Thursday, September 5, 2019

Student Buy-In Strikes Back

An Arstechnica article is making the rounds essentially about student buy-in. There are several layers to unpack here.

First, here's a link to the article: College students think they learn less with an effective teaching method They don't even realize they've learned more.

The key point of the article is that students liked lectures more, but did statistically better when taught via active learning. The article ends with suggesting that instructors give a short lecture on the benefits of active learning to deal with the issue.  Giving a pep talk is a good starting point, but not enough.

Why do we even need to work on student buy-in? The overarching reason is because teaching is a cultural activity. When people walk into a classroom, they have default, often unacknowledged assumptions about what is "supposed to happen." Deviations from the norms can create tension.

We need to unpack this further. In math, we have Math anxiety that messes up a lot of students. In general, we could describe this as having fixed mindsets about intelligence. "I'm not a math person" or "I learn best when shown all the steps that I can memorize..." come up as signals of this. This matters when we get to a point where students get stuck. Getting stuck is exactly the point where we have to confront our images of ourselves.  Getting stuck has been implicitly learned as equivalent to being stupid. The "smart" ones get it fast, and if you're not fast you're not smart. This is actually something that comes in education research (under the heading "Nonavailing beliefs", which are beliefs that inhibit or do not support learning).

When an instructor uses active learning that sets students up to have to make sense of something actively, then it's natural for students to get stuck sometimes. And when students get stuck, all those issues mentioned above get activated.

Another layer is the "answer getting" culture we've created. Much of school success has been about getting the answer. The most common questions that are asked in class are "What's the answer?" and "Is this right?" Rarely is it about, "Why is this true?" or "How else could we approach this idea?" So when we ask students to process ideas at a deep level, rather than crank out answers, then it creates yet another tension -- "Is this going to be on the test?"

Smart has been co-opted. Let's re-co-opt smart. Smart is working on ideas and problems, getting stuck, trying new ideas, collaborating, and so on... Smart is thinking of education as a journey. We need to educate students (and parents) what being smart is. With growth mindset research, we have a framework to have productive discussions about this.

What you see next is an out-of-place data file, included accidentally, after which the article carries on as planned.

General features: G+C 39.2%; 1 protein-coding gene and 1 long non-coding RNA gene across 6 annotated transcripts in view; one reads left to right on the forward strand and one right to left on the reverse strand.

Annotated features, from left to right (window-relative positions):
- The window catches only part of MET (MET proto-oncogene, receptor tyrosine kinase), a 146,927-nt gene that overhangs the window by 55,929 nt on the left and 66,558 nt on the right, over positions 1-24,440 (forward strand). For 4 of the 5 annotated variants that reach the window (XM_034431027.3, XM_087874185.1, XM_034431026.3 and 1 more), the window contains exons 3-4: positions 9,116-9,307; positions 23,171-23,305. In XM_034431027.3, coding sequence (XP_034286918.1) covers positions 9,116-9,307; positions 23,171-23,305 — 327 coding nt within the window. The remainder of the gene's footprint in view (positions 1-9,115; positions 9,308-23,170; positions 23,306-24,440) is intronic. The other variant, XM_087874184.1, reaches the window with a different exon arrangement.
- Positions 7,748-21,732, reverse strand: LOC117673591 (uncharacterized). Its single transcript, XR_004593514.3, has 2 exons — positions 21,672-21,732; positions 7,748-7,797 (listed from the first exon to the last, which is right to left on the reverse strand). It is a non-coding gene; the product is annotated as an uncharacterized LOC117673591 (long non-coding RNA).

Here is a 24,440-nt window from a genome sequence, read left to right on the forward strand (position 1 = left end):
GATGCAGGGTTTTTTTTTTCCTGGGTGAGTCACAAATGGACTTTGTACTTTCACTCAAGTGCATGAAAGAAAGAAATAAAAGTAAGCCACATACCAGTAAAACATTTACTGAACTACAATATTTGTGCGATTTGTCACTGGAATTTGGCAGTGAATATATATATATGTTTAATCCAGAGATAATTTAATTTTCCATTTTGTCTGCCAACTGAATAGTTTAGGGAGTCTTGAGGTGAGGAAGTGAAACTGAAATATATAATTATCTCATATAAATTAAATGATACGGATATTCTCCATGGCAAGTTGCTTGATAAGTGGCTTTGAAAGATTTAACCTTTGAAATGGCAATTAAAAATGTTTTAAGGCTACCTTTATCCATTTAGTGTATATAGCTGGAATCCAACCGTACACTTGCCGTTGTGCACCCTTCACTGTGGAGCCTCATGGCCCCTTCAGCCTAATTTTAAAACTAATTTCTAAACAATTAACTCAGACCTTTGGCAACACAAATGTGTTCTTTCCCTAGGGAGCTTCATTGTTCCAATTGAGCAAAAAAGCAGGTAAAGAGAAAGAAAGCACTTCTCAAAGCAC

Teaching is also a system. So if you teach X, but test Y, there's a problem obviously. But life is more subtle. If we focus on process in active learning, but test the easy-to-test things for whatever reason, then our assessments are saying we value Y, but our activities are saying we value X. Actions speak louder than words, and assessment is where you put your money where your mouth is as a teacher. The point here is the conditioning students go through is not just about what happens in class, but about the whole experience. Assessment is one of the big pieces of a class, and affects how students view learning. It's not just what activities we use in class. We also need to align our assessments (both summative and formative).

Perhaps one of the more troubling ideas from the article is that students can't identify they learned more. This made me pause.  This isn't new news, but it's a reminder.  Let's think about this.  In almost any other context this is truly odd. If you're learning to play the trumpet and are learning to hit high notes, you know when you've learned it. Of course, there's nuance in learning music, so I'm not trying to make it a binary learning outcome. But if students don't recognize they have learned more, it's a sign that there's more than just the specific teaching that's not right. One thing that jumps out is feedback and coaching. Students need regular feedback that they are learning and making good progress. Pointing out successes regularly and equitably is essential and goes a long way. "We learned this... Way to go, and we learned this because we worked on it, got stuck, and figured it out. That's smart!"

Now all this sounds like I might be blaming students to some extent. I'm not. Not in the slightest. This is about unpacking the layers of our system. Circling back and putting the layers together, we get the outcomes our teaching culture is designed to achieve, whether we realize it or not. We still have holdovers from the roots of the industrial revolution, where our model for education was created using a factory model. You know, bolt on the knowledge and you're good to go. But our goals are different today, and we are shifting towards humanistic education. That is education for developing people as human intellectuals.

Student buy-in is generally about this broader cultural shift. When students walk in the door it's our job as teachers to help them make this transition in mindset and purpose. If we just change the way we teach, and don't inform students, it's on us if they walk away with a bitter aftertaste.

How to get started? Let's get practical. After all that blabbing above, we need things we can do in class that work.  Linked below is a post from earlier this summer with a collection of links from what to do on Day 1 to ongoing strategies to digging deeper into Math Anxiety.

Student Buy-In In Practice Overview

And just yesterday I wrote a letter to students that can be used as a starting point to get students on board.

Letter: Dear Student